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Could a cashless economy help central banks to use negative interest rates?

Geoff Riley

10th February 2019

This IMF blog (published February 2019) argues that a dual currency system involving e-money and cash might give central banks for more freedom to cut interest rates below zero as a policy response to a future shock.

Few central banks at present have moved nominal interest rates back towards previously normal levels (for the UK that might be between 3-5% when policy interest rates remain at 0.75%) to allow themselves some wriggle room when there is an economic downturn.

In countries where cash in circulation is a significantly smaller percent of GDP (such as Sweden and Norway) it would - in theory - be relatively straightforward to impose negative interest rates on e-cash held in deposit accounts.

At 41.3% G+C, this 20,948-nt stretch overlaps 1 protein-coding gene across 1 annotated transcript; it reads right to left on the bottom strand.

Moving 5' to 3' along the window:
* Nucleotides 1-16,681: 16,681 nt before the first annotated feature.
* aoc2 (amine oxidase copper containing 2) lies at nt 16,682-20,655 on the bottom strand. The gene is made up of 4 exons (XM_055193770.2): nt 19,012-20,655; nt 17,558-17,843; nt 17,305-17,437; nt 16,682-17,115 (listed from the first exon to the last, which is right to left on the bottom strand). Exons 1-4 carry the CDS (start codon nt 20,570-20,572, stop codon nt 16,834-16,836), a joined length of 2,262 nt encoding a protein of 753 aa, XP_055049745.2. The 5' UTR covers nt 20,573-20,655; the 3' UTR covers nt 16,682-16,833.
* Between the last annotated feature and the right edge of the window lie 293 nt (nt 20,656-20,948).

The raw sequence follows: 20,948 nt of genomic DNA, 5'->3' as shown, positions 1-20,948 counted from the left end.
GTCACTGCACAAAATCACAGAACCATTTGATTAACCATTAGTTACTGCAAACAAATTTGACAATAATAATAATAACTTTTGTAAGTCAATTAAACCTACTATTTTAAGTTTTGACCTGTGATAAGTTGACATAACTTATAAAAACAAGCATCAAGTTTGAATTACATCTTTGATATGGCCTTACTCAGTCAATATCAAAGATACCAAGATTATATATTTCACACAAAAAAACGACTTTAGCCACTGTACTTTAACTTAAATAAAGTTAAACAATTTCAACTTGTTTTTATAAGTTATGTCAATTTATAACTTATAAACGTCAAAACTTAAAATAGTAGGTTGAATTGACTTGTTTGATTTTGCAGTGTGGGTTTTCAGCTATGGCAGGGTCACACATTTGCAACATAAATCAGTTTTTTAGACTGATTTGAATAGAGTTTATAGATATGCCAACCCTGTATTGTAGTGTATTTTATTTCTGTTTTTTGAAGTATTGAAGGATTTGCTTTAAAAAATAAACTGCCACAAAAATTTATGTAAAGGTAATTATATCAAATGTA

However "cash is a free option on zero interest, and acts as an interest rate floor." The accompanying chart shows the large differences in the use of cash across developed OECD countries - in Sweden, currency in circulation is around 1 percent of GDP, whereas in Japan is it closer to 20 percent.

Geoff Riley

Geoff Riley FRSA has been teaching Economics for over thirty years. He has over twenty years experience as Head of Economics at leading schools. He writes extensively and is a contributor and presenter on CPD conferences in the UK and overseas.

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